The Wines of Bulgaria, Romania and Moldova’, by Master of Wine, Caroline Gilby


No, not that star – these stars (plural) are the wine making countries of Eastern Europe: Bulgaria, Romania and Moldova.


I’m disappointed to have had to turn down my invitation to judge once again at the International Wine Competition Bucharest, Romania, next month, because of a clash in my diary. When there last year we worked hard judging in the morning, but the afternoons and evenings were taken up by tasting Eastern European wines and touring Romanian wineries.


For me it was the first time I had tasted Eastern European wines, apart from some rather dubious efforts in the 70s at the newly opened wine bar in Chester! Tasting such an array of wines, talking to their makers and to aficionados was the seed from which grew my great interest in wines from the East, which in fact have an ancient history, but only started recovering from the collective farming constrictions of the Communist era during the last 25 years or so.


I was delighted therefore to receive recently, a new book, ‘The Wines of Bulgaria, Romania and Moldova’, by Master of Wine, Caroline Gilby!


To say that this exceedingly well researched book is comprehensive, the definitive book on wines from these countries, doesn’t actually do it justice! It’s also a jolly good read! The photos are beautiful, inspiring the reader to visit; the facts are detailed, though presented in a very reader friendly manner; the history related is compelling (so much more so than History lessons, when I were a lad!); and, perhaps above all, it’s the human element that certainly captivated this reader!


One can almost feel the pain of the families whose lands are simply taken away from them as Communism cast a shadow over these countries, their fear and sense of hopelessness at losing the estates that had been in the families for generations. Their sense of desperation as they are forced to flee the country of their birth and then, years later when it was safe to return their feelings of ambivalence – elation at going home, but despondency when they see the neglected vineyards and encounter the bureaucracy in the way of their buying their land back!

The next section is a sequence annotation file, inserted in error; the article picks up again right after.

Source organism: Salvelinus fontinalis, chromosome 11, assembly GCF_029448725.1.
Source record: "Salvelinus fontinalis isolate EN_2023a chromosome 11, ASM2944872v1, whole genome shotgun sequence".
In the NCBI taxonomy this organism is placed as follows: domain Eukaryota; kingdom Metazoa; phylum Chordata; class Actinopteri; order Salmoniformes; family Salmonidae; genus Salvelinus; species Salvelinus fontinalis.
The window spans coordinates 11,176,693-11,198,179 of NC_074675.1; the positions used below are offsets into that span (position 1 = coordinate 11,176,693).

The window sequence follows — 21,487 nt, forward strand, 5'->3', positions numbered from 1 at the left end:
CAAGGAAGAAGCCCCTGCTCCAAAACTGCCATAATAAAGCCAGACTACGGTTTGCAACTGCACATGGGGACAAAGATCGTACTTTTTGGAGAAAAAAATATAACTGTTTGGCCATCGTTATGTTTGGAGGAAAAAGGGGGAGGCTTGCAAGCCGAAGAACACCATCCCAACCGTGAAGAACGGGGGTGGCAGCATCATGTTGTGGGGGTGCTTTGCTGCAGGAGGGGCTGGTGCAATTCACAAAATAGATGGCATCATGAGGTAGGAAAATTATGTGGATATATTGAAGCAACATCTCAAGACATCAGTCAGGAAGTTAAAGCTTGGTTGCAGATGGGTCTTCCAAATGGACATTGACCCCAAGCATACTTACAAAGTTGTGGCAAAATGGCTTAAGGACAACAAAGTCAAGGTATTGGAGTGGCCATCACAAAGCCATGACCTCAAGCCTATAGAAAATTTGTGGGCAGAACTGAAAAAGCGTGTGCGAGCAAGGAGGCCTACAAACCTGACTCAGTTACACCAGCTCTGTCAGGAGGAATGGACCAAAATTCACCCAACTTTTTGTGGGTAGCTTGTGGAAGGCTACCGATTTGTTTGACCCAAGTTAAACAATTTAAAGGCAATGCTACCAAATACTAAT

Two World Wars had devastating affects, of course – millions died and countries were left in ruins. Thoughts of making fine wine couldn’t have been further from the minds of survivors, intent more on continuing to survive. But as one Moldovan gentleman, now producing wines, related there were worse times to come. Stalin had a policy of sending any land owners to Siberia – where many families simply died out! His grandfather was neglected when the rest were herded out of their homes, because he was in the vineyard at the time – most of his family never returned.


As a wine man, I was sad to read about how the dual mantras of mechanisation and mass production under the Communist regimes saw an increase in the volume of wine, but a dramatic decrease in quality. Corruption was rife and in order to survive one had to toe the communist line.


We read about how Russia banned the purchase of Moldovan wines, traditionally their largest and best market. This in far more modern times, 2006 to be precise, and for such spurious a reason as to cite danger from the pesticides used, when in fact, as the author points out, most growers were too poor to buy chemicals! It’s believed it was political, related to Moldovias ties with Ukraine!


Nevertheless, this is a very positive book. In each of the three countries, visionaries, often young winemakers, are intent on bringing back the fine wine traditions of the past, and improving them further. Investment from within as well as that from outside these countries has been bringing about a major sea change (Black Sea?) in the industry. A political will is also helping – though red tape still abounds!


Caroline Gilby MW has been visiting Bulgaria, Romania and Moldova for almost thirty years now, and has, as she states, been privileged to have been there when the quality wine making resurgence was just starting. She honestly says that there were times when she tasted dreadful wines in the early days, but hardly at all now, and also amazing wines which continue to please.


This is an inspirational book, dealing with all aspects of wine-making in these three countries and inciting us all to try the wines and visit the countries! In fact, I’m off to Romania later this month – to do just that!


The Wines of Bulgaria, Romania and Moldova by Caroline Gilby MW is available from  – Christmas Present anyone?!